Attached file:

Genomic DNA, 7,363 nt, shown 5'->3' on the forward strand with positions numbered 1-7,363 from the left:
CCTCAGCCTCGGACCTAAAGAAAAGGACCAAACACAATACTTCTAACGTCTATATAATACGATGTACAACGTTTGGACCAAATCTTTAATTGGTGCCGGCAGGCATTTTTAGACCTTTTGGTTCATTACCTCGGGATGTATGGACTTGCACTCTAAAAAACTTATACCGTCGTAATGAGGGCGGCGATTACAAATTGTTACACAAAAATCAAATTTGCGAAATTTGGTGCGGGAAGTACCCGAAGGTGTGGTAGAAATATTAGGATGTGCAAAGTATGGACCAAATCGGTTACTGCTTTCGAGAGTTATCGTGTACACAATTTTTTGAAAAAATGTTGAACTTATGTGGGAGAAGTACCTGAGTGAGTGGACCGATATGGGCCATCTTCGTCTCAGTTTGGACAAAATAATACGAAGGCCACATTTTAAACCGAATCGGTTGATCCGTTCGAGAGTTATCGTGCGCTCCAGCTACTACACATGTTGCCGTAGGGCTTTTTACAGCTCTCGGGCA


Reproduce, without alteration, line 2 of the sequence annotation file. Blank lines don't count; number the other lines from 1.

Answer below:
CCTCAGCCTCGGACCTAAAGAAAAGGACCAAACACAATACTTCTAACGTCTATATAATACGATGTACAACGTTTGGACCAAATCTTTAATTGGTGCCGGCAGGCATTTTTAGACCTTTTGGTTCATTACCTCGGGATGTATGGACTTGCACTCTAAAAAACTTATACCGTCGTAATGAGGGCGGCGATTACAAATTGTTACACAAAAATCAAATTTGCGAAATTTGGTGCGGGAAGTACCCGAAGGTGTGGTAGAAATATTAGGATGTGCAAAGTATGGACCAAATCGGTTACTGCTTTCGAGAGTTATCGTGTACACAATTTTTTGAAAAAATGTTGAACTTATGTGGGAGAAGTACCTGAGTGAGTGGACCGATATGGGCCATCTTCGTCTCAGTTTGGACAAAATAATACGAAGGCCACATTTTAAACCGAATCGGTTGATCCGTTCGAGAGTTATCGTGCGCTCCAGCTACTACACATGTTGCCGTAGGGCTTTTTACAGCTCTCGGGCA